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Oberstar loses in Minn.; gov's race tight

Oberstar loses in Minn.; gov's race tight
Rear Adm. Scott Burhoe, Superintendent for the Coast Guard Academy, then-Chairman James Oberstar of the Committee on Transportation and Infrastructure (D-8th/MN) and Adm. Thad Allen, Commandant of the Coast Guard, discuss the Coast Guard Academy at the U.S. Capitol in Washington, March 9, 2010. Photo courtesy of USC Press.

ST. PAUL, Minn., Nov. 3 (UPI) -- Longtime U.S. Rep. James Oberstar was caught in the Republican tsunami Tuesday and the Minnesota governor's race was razor close, election results showed.

Republican newcomer Chip Cravaack, a Navy veteran, produced a stunning upset by upsetting the 18-term Democrat who heads the House Transportation Committee in northern Minnesota's expansive 8th Congressional District, Minnpost.com reported. The news Web site said the district's heavily reliable St. Louis County wasn't enough to carry Oberstar to a 19th term.

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Unofficial results from the secretary of state's office said Cravaack had 48.18 percent to Oberstar's 46.59 percent with 100 percent of the vote counted.

The Minneapolis Star Tribune reported the governor's race between Democrat Mark Dayton and Republican Tom Emmer was within several thousand votes -- less than a half percent -- meaning a recount was highly expected.

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With 99.66 percent (4122 of 4136) of precincts counted, Dayton, a former U.S. senator and department store heir, had 918,22 votes (43.64 percent) to 908,980 (43.20 percent) for Emmer, a state lawmaker. Independence Party candidate Tom Horner had 251,132 (11.94 percent) and four other minor party candidates and write-ins each garnered less than 8,000 votes each.

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A recount is automatic if the margin is less than one half of 1 percent, a situation that arose two years ago in the state's U.S. Senate race.

"It looks like it's recount part II: And this time it's personal," said state Republican Party Chairman Tony Sutton.

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Dayton told his supporters he was "cautiously optimistic."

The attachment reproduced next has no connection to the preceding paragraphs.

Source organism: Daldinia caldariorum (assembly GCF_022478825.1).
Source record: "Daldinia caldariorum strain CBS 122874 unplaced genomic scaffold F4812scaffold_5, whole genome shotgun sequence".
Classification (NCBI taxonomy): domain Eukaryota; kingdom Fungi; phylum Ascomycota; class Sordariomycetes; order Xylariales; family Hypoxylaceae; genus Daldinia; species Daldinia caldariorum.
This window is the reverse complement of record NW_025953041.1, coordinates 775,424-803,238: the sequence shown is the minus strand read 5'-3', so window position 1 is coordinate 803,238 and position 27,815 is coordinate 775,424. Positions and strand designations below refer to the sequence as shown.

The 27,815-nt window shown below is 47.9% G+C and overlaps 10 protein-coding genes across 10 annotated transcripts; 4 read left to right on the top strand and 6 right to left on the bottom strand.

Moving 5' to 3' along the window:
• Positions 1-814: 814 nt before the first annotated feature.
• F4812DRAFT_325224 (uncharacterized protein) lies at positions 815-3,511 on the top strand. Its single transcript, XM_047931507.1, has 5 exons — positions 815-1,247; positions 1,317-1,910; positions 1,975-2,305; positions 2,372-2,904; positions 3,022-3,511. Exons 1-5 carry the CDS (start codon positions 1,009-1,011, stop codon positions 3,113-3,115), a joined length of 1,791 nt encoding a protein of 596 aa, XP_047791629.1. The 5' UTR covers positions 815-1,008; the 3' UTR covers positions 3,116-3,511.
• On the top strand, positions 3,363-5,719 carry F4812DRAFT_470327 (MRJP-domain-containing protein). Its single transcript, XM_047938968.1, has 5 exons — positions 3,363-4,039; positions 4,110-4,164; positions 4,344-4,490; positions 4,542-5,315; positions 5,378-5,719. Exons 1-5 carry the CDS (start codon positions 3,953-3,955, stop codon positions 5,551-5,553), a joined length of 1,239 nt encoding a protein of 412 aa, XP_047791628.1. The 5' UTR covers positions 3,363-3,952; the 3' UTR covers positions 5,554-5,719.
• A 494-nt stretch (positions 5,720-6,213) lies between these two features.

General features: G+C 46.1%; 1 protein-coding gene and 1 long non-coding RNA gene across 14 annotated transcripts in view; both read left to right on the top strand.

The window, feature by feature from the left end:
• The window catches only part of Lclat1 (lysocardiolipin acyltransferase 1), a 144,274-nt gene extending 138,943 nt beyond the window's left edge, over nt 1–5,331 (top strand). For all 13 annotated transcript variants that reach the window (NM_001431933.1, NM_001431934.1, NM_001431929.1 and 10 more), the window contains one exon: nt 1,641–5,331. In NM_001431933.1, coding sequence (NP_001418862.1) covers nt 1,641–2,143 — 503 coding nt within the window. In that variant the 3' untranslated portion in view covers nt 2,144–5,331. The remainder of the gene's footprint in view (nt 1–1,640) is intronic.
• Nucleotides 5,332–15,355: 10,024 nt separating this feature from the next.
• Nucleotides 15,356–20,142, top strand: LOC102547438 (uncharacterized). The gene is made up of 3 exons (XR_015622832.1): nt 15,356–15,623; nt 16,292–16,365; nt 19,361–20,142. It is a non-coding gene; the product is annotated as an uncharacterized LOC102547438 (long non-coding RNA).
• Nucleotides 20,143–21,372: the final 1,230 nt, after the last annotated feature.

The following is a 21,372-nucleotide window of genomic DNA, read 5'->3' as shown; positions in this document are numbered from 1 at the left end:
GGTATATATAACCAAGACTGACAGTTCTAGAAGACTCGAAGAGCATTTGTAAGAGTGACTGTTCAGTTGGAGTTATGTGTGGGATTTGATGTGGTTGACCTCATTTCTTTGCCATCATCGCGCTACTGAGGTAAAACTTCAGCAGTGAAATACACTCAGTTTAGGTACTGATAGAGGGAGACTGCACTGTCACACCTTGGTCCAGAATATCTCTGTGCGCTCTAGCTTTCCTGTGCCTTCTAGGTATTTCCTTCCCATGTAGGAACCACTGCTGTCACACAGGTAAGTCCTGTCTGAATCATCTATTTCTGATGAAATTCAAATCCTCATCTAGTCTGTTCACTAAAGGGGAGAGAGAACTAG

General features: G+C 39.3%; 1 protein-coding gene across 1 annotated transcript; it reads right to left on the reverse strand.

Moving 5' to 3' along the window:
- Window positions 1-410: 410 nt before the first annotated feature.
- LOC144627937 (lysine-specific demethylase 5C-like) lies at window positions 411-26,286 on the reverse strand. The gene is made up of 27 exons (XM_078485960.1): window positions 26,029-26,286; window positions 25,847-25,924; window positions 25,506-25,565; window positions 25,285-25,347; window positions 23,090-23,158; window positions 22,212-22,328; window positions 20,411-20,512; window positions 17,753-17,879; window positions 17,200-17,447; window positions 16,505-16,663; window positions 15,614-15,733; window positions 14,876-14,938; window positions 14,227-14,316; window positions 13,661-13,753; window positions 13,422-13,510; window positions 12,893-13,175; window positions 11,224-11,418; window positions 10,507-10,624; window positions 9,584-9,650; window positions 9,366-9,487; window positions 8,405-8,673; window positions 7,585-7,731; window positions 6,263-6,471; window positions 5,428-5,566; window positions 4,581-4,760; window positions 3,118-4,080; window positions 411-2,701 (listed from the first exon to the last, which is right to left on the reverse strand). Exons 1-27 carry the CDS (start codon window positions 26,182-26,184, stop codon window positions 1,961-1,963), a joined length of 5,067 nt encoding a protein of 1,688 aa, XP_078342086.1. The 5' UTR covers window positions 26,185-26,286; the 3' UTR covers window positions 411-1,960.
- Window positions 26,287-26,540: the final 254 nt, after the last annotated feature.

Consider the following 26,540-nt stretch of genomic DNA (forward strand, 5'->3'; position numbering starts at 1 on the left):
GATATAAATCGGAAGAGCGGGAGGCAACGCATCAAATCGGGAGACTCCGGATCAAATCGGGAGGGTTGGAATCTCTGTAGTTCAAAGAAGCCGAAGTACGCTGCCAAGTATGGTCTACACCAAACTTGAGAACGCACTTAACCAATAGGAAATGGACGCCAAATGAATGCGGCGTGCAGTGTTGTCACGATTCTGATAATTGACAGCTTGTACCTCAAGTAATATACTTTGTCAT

Emmer urged his backers to "keep the faith."

The winner will succeed two-term Republican Gov. Tim Pawlenty, who many see as a potential candidate for president in 2012.

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The St. Paul Pioneer Press reported Secretary of State Mark Ritchie said Wednesday if a recount is needed, it would not be as time-consuming as the 2008 one. A state canvassing board meets Nov. 23 make the results official.

"We in our office are planning to have fun with this recount this time around," said Ritchie, who the Pioneer Press said added he received death threats over the outcome of the 2008 Senate election that took 47 days to resolve in Democrat Al Franken's favor over Republican Norm Coleman.

Sutton said Republicans would be "very aggressive" in a recount.

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"Something doesn't smell right when you take control of the state House, you take control of the state Senate, you win the 8th Congressional District, folks, and yet somehow, somehow, we don't win the governor's race," Sutton said.

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In Minnesota's 6th Congressional District, conservative Republican incumbent Michele Bachmann defeated Democratic state lawmaker Tarryl Clark 53.25 percent to 40 percent with most of the votes counted.

In the 7th District, Democratic incumbent Collin Peterson held a 55.75 percent to 37.07 percent margin over Republican Lee Byberg.

In the 1st District, Democratic incumbent Tim Walz was besting Republican challenger Randy Demmer 49.83 percent to 43.56 percent.

Republican Reps. John Kline in the 2nd District and Erik Paulsen in the 3rd District were headed to wins, as were Democratic Reps. Betty McCollum in the 4th District and Keith Ellison in the 5th.

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